Fundamentals of Data Representation: Bitmaps

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UNIT 1 - ⇑ Fundamentals of Data Representation ⇑

← Images Bitmaps Vectors →

Overview[edit]

Bitmap Graphics - a collection of pixels from an image mapped to specific memory locations holding their binary colour value


Pixel - the smallest possible addressable area defined by a solid colour, represented as binary, in an image


This example shows an Bitmap image with a portion greatly enlarged, in which the individual pixels are rendered as little squares and can easily be seen. Try looking closely at your monitor or mobile phone screen to see if you can spot the pixels
Bitmaps are very good for storing things such as photographs

Resolution[edit]

Image Resolution - how many pixels an image contains per inch/cm


Screen Resolution - the number of pixels per row by the number of pixels per column


The higher the resolution, the more pixels are available. Therefore the crisper the picture
There are many different video display formats out there, with different widths and heights, and total numbers of pixels

Example[edit]

Example: Calculating screen resolutions

Using the diagram above we are going to work out how many pixels are required to display a single frame on a VGA screen.

Checking the resolution:

Height = 480
Width = 640
Area = Width * Height = Total Pixels
Area = 640 * 480 = 307200

Questions[edit]

Exercise: Calculating screen resolutions

What is a Pixel?

Answer :

The smallest possible addressable area defined by a solid colour, represented as binary, in an image.

What is Image Resolution?

Answer :

The amount of pixels an image contains per inch/cm

What is Screen Resolution?

Answer :

the number of pixels per row by the number of pixels per column

What is the resolution of a 100 pixel by 70 pixel image?

Answer :

100 * 70 = 7000 pixels

What is the resolution of a 30 pixel by 40 pixel image?

Answer :

30 * 40 = 1200 pixels

What is the resolution of HD 1080p image? (use the diagram above to help)

Answer :

1920 x 1080 = 2073600 pixels

If I have an image resolution of 700 pixels, and the height is 35, what is the width of the image?

Answer :

700 / 35 = 20 pixels

What is a benefit of having a higher resolution image?

Answer :

higher resolution images are able to display more detail, providing crisper images

What might be a draw back of having a very high resolution image

Answer :

It will require a lot of space to store it. Meaning you'll quickly run out of memory, or it'll take a long time to transmit images across the internet or other data route.

Colour Depth[edit]

Colour depth - The number of bits used to represent the colour of a single pixel


Colour depth 1 bit 2 bit 4 bit
Example 1 bit.png 2 bit.PNG 4 bit.png
Description Mono-chrome, only stores black and white stores 4 colours:
RGB(70,61,55), RGB(79,146,85)
RGB(129,111,134), RGB(149,146,166)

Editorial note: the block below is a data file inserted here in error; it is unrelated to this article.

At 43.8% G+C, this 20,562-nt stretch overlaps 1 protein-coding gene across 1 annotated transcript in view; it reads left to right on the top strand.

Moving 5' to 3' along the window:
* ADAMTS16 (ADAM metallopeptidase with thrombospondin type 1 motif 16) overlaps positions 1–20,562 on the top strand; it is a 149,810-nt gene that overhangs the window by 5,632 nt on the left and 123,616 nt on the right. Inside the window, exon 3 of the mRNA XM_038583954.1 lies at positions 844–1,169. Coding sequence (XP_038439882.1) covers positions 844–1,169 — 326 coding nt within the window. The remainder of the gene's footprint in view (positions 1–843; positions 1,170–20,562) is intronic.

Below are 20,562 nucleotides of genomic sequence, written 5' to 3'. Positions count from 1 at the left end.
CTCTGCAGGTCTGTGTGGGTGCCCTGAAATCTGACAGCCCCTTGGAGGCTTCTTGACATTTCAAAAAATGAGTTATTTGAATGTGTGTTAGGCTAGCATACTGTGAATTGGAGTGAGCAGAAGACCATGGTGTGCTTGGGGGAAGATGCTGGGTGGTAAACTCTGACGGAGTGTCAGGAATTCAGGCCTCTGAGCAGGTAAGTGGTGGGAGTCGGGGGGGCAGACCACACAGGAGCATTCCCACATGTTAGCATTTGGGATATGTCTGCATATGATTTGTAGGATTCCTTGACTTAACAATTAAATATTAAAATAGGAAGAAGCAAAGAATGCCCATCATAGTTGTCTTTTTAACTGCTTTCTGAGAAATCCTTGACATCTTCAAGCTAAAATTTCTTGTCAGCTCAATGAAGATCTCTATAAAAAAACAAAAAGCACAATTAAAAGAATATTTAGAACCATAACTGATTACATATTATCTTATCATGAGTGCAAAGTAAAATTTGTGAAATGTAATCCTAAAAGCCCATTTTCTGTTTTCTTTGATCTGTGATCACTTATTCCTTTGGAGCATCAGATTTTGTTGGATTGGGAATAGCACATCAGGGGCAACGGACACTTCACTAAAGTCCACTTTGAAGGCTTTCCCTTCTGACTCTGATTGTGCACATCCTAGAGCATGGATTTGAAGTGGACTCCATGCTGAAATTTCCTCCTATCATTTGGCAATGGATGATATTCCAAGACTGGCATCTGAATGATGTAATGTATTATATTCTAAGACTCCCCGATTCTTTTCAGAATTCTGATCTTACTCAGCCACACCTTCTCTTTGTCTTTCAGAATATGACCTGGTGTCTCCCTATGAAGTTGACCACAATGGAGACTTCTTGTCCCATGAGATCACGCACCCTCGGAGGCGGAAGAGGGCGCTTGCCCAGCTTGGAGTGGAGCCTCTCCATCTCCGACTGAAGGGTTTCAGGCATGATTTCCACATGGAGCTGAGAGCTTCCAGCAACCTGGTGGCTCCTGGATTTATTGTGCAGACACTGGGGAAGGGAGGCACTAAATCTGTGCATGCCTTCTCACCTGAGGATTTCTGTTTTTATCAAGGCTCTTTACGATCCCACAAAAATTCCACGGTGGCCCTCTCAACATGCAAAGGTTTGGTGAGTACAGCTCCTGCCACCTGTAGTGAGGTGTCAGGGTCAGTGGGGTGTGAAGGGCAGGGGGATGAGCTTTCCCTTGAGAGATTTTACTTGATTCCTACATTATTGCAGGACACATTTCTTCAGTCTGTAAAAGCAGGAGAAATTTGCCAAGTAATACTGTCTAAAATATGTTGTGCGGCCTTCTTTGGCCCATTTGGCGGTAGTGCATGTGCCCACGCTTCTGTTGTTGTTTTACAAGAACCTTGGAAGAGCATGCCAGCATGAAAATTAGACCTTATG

Stores limited colours
Number of colours
per pixel
2^1=2 2^2=4 2^4=16
Colour depth 8 bit 24 bit
Example 8 bit.png Truecolor.png
Description close to reality hard to see any difference between reality
Number of colours
per pixel
2^8=256 2^{24}=16777216

It seems pretty obvious that the higher the colour depth, the closer the picture will look to reality. Why then don't we just ramp up the colour depth on every image that we make? The answer should be obvious, for a fixed resolution, the higher the colour depth, the larger the file size.

Example[edit]

Example: Calculating file size for different colour depths

All the images above are of the same resolution:

300*225 = 67500 pixels

If the first image uses 1 bit to store the colour for each pixel, then the image size would be:

Number of Pixels * Colour Depth = Image Size
      67500      *     1 bit    = 67500 bits

For the second image uses 2 bits to store the colour for each pixel, then the image size would be:

Number of Pixels * Colour Depth = Image Size
      67500      *    2 bit    = 135000 bits

Questions[edit]

Exercise: Colour Depth

What does colour depth mean?

Answer :

The number of bits used to represent the colour of a single pixel

For a colour depth of 8 bits, how many colours could each pixel store?

Answer :

2^8 = 256

To represent 1024 colours per pixel, what colour depth would I need?

Answer :

2^{10} = 1024

For an image of 30 by 40 pixels, what would the file sizes be for the following colour depths:

4 bits

Answer :

30 * 40 * 4 = 4800 bits

6 bits

Answer :

30 * 40 * 6 = 7200 bits

2 bits

Answer :

30 * 40 * 2 = 2400 bits

How many colours can each pixel store if it has a colour depth of 4bits?

Answer :

2^4 = 16 colours

How many bits does the colour depth have to be if we want to store 64 colours per pixel?

Answer :

6 as: 2^6 = 64 colours

How many bits would an image be that has a size of 20 by 30 pixels, with each pixel able to display 8 colours?

Answer :

8 colours is 3 bits per pixel as: 2^3 = 8 colours
h * w * b = 20 * 30 * 3 = 1800 bits

When might one want to decrease the colour depth for an image?

Answer :

When you want to save file space or when you only need a specific palate of colours such a mono-chrome